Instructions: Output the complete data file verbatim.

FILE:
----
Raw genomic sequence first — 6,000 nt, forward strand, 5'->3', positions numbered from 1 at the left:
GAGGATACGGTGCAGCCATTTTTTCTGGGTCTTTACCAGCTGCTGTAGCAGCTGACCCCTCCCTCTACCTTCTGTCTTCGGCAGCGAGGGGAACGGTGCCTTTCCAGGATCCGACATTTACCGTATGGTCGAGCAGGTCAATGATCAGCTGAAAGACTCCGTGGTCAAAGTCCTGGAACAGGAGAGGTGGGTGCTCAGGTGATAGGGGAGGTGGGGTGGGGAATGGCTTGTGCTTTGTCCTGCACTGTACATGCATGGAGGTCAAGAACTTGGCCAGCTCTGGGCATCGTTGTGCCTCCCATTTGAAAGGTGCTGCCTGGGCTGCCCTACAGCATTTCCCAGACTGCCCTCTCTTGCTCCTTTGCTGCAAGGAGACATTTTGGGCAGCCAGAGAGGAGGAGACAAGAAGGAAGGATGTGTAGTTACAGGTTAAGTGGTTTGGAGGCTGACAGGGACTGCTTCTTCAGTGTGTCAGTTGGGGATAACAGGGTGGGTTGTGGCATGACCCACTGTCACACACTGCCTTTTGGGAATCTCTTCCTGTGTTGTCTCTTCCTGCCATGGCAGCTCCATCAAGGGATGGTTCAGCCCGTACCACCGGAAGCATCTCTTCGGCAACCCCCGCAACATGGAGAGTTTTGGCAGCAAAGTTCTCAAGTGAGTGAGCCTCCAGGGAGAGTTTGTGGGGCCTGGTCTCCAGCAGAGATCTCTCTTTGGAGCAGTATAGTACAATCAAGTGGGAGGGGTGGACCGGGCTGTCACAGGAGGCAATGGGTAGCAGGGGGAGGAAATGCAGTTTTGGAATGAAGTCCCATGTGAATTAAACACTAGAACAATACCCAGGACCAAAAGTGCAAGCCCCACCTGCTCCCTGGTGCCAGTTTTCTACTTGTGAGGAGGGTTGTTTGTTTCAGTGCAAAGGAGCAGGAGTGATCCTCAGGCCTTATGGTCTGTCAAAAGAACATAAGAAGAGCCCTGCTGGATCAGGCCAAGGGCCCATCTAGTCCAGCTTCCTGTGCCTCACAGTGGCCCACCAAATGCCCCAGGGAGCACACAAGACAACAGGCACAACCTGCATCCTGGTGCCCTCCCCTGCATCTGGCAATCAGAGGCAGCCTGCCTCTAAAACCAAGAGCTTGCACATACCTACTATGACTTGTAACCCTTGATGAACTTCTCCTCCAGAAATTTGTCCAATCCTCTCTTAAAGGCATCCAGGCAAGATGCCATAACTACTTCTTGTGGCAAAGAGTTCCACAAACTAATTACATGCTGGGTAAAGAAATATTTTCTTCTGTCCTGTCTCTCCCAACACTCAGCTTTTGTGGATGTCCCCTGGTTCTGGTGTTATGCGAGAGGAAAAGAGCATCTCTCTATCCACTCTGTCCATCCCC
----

Raw genomic sequence first — 6,000 nt, forward strand, 5'->3', positions numbered from 1 at the left:
GAGGATACGGTGCAGCCATTTTTTCTGGGTCTTTACCAGCTGCTGTAGCAGCTGACCCCTCCCTCTACCTTCTGTCTTCGGCAGCGAGGGGAACGGTGCCTTTCCAGGATCCGACATTTACCGTATGGTCGAGCAGGTCAATGATCAGCTGAAAGACTCCGTGGTCAAAGTCCTGGAACAGGAGAGGTGGGTGCTCAGGTGATAGGGGAGGTGGGGTGGGGAATGGCTTGTGCTTTGTCCTGCACTGTACATGCATGGAGGTCAAGAACTTGGCCAGCTCTGGGCATCGTTGTGCCTCCCATTTGAAAGGTGCTGCCTGGGCTGCCCTACAGCATTTCCCAGACTGCCCTCTCTTGCTCCTTTGCTGCAAGGAGACATTTTGGGCAGCCAGAGAGGAGGAGACAAGAAGGAAGGATGTGTAGTTACAGGTTAAGTGGTTTGGAGGCTGACAGGGACTGCTTCTTCAGTGTGTCAGTTGGGGATAACAGGGTGGGTTGTGGCATGACCCACTGTCACACACTGCCTTTTGGGAATCTCTTCCTGTGTTGTCTCTTCCTGCCATGGCAGCTCCATCAAGGGATGGTTCAGCCCGTACCACCGGAAGCATCTCTTCGGCAACCCCCGCAACATGGAGAGTTTTGGCAGCAAAGTTCTCAAGTGAGTGAGCCTCCAGGGAGAGTTTGTGGGGCCTGGTCTCCAGCAGAGATCTCTCTTTGGAGCAGTATAGTACAATCAAGTGGGAGGGGTGGACCGGGCTGTCACAGGAGGCAATGGGTAGCAGGGGGAGGAAATGCAGTTTTGGAATGAAGTCCCATGTGAATTAAACACTAGAACAATACCCAGGACCAAAAGTGCAAGCCCCACCTGCTCCCTGGTGCCAGTTTTCTACTTGTGAGGAGGGTTGTTTGTTTCAGTGCAAAGGAGCAGGAGTGATCCTCAGGCCTTATGGTCTGTCAAAAGAACATAAGAAGAGCCCTGCTGGATCAGGCCAAGGGCCCATCTAGTCCAGCTTCCTGTGCCTCACAGTGGCCCACCAAATGCCCCAGGGAGCACACAAGACAACAGGCACAACCTGCATCCTGGTGCCCTCCCCTGCATCTGGCAATCAGAGGCAGCCTGCCTCTAAAACCAAGAGCTTGCACATACCTACTATGACTTGTAACCCTTGATGAACTTCTCCTCCAGAAATTTGTCCAATCCTCTCTTAAAGGCATCCAGGCAAGATGCCATAACTACTTCTTGTGGCAAAGAGTTCCACAAACTAATTACATGCTGGGTAAAGAAATATTTTCTTCTGTCCTGTCTCTCCCAACACTCAGCTTTTGTGGATGTCCCCTGGTTCTGGTGTTATGCGAGAGGAAAAGAGCATCTCTCTATCCACTCTGTCCATCCCC